Flying the flag

On Friday, on a quiet city street, I spotted a lone Rwandan flag being tightly clutched. If possible the image affected me more than the joyous celebrations at Muhanga.

On Friday, on a quiet city street, I spotted a lone Rwandan flag being tightly clutched. If possible the image affected me more than the joyous celebrations at Muhanga.

The blue, yellow and green bands, just seven years old, embody the new life that was born out of ashes. This small flag, proudly swaying in the sun, represented to me what it is to be Rwandan now. Today, Rwandans can collectively stand proud.

And indeed there is much to be proud about: Not just 14 years of peace but 14 years of growth and prosperity. A remarkable achievement when all was pitted against.

Rwanda has transformed its economy, its education system and its health care. Income per capita is up and health indicators are improved, with over 50,000 people receiving the Aids treatment they need. Corruption is down, female empowerment is up and there are record numbers of children in school.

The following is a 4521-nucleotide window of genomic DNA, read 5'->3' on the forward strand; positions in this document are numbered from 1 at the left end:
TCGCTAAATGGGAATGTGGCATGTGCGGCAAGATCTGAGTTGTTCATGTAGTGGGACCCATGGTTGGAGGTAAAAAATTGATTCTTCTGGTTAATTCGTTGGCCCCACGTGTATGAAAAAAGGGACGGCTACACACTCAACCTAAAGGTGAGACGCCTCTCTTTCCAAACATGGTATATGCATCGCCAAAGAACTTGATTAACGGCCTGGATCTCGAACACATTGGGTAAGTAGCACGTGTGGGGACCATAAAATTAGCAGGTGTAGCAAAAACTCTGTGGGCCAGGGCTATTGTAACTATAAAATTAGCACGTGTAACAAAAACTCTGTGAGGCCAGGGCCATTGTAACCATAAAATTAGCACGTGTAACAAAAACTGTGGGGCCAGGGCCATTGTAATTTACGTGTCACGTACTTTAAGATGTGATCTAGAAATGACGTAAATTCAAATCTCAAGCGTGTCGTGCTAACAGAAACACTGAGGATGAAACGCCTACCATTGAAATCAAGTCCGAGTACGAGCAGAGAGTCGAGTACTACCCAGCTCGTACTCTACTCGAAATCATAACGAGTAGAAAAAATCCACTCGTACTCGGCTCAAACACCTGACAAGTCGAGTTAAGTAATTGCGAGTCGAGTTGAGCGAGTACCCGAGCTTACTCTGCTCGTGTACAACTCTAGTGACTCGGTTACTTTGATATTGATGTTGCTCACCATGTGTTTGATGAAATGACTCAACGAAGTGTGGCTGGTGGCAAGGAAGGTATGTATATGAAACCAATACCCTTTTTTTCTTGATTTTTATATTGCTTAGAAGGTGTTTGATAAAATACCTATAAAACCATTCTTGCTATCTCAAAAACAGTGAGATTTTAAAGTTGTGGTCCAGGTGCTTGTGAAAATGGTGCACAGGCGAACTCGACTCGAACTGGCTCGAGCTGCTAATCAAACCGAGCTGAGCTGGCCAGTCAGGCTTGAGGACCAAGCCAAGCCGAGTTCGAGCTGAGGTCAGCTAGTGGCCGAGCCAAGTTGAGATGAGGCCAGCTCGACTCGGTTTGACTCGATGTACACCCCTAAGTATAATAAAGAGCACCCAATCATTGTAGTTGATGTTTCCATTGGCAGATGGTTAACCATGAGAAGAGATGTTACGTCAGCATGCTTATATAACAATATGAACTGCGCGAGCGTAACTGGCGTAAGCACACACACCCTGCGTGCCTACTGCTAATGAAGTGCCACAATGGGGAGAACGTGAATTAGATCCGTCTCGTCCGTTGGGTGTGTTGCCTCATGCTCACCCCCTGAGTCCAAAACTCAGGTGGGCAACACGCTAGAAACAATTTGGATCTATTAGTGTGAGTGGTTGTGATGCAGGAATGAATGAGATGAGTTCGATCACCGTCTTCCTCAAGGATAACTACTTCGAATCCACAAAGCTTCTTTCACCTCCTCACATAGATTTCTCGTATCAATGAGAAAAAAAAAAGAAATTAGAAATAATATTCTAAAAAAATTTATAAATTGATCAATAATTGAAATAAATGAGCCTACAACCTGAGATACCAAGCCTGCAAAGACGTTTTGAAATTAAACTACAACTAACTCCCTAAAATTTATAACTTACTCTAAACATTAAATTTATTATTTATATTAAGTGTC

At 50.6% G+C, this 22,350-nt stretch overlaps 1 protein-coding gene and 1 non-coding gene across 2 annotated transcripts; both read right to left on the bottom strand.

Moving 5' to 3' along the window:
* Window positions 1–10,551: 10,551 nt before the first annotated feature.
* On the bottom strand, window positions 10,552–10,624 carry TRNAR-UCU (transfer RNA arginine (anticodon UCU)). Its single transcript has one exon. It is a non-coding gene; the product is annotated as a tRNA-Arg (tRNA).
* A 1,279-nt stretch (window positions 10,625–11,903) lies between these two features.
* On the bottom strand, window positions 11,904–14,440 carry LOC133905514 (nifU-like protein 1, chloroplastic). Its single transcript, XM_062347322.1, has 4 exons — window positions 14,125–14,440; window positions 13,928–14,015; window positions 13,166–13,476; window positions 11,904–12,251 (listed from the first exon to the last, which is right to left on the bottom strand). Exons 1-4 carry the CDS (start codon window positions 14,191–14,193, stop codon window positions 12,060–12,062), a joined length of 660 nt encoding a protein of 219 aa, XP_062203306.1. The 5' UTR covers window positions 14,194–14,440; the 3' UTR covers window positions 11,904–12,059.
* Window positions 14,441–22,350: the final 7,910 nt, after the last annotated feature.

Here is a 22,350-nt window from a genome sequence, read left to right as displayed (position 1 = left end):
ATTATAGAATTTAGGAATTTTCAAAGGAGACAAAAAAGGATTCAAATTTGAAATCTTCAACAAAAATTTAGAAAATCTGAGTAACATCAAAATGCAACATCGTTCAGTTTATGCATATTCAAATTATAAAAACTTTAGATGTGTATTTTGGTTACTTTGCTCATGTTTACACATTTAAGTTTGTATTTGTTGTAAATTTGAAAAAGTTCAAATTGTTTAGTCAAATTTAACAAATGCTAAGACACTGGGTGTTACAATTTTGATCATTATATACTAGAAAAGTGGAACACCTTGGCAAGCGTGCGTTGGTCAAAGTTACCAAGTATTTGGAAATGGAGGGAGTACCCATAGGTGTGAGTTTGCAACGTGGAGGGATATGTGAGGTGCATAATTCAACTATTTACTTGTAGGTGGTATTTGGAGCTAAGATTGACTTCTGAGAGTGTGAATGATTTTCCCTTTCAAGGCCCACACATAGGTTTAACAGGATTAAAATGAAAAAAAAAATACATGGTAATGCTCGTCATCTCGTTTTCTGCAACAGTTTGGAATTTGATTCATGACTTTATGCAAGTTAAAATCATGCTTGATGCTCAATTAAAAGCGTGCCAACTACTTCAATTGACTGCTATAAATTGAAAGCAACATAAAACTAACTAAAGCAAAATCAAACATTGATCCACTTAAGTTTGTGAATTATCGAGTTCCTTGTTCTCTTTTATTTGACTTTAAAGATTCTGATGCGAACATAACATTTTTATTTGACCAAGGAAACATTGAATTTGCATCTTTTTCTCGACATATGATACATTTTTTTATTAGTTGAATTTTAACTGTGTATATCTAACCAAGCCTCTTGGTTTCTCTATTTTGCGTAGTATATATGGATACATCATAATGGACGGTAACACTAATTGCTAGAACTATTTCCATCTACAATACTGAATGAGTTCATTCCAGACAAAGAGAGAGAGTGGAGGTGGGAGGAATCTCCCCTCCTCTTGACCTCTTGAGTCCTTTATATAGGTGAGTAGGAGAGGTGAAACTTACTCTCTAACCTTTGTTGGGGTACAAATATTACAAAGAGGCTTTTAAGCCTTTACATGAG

When asked what Liberation Day means to her, 22 year old Winnie Muteteri put it simply: “Our country is now respected”.

And she is right; all eyes are on Rwanda and for all the right reasons. Investors scout for money making opportunities, international leaders pay homage to development success while tourists flock to experience the country’s beauty. 

And things look set to go from strength to strength. There are plans for new roads, better electricity access and faster internet (when we already have the best in Africa).

Long-term peace was always going to be about more than just adopting a new flag, but today the sun that sits in the right-hand corner of the vibrant flag with its 24 rays of light signifying how precious each hour of the day truly is, promises just that.

When the new flag was redesigned after 1994 who would have thought that the days ahead could be quite so bright? Fourteen years on and Rwandans can wave their flag high.

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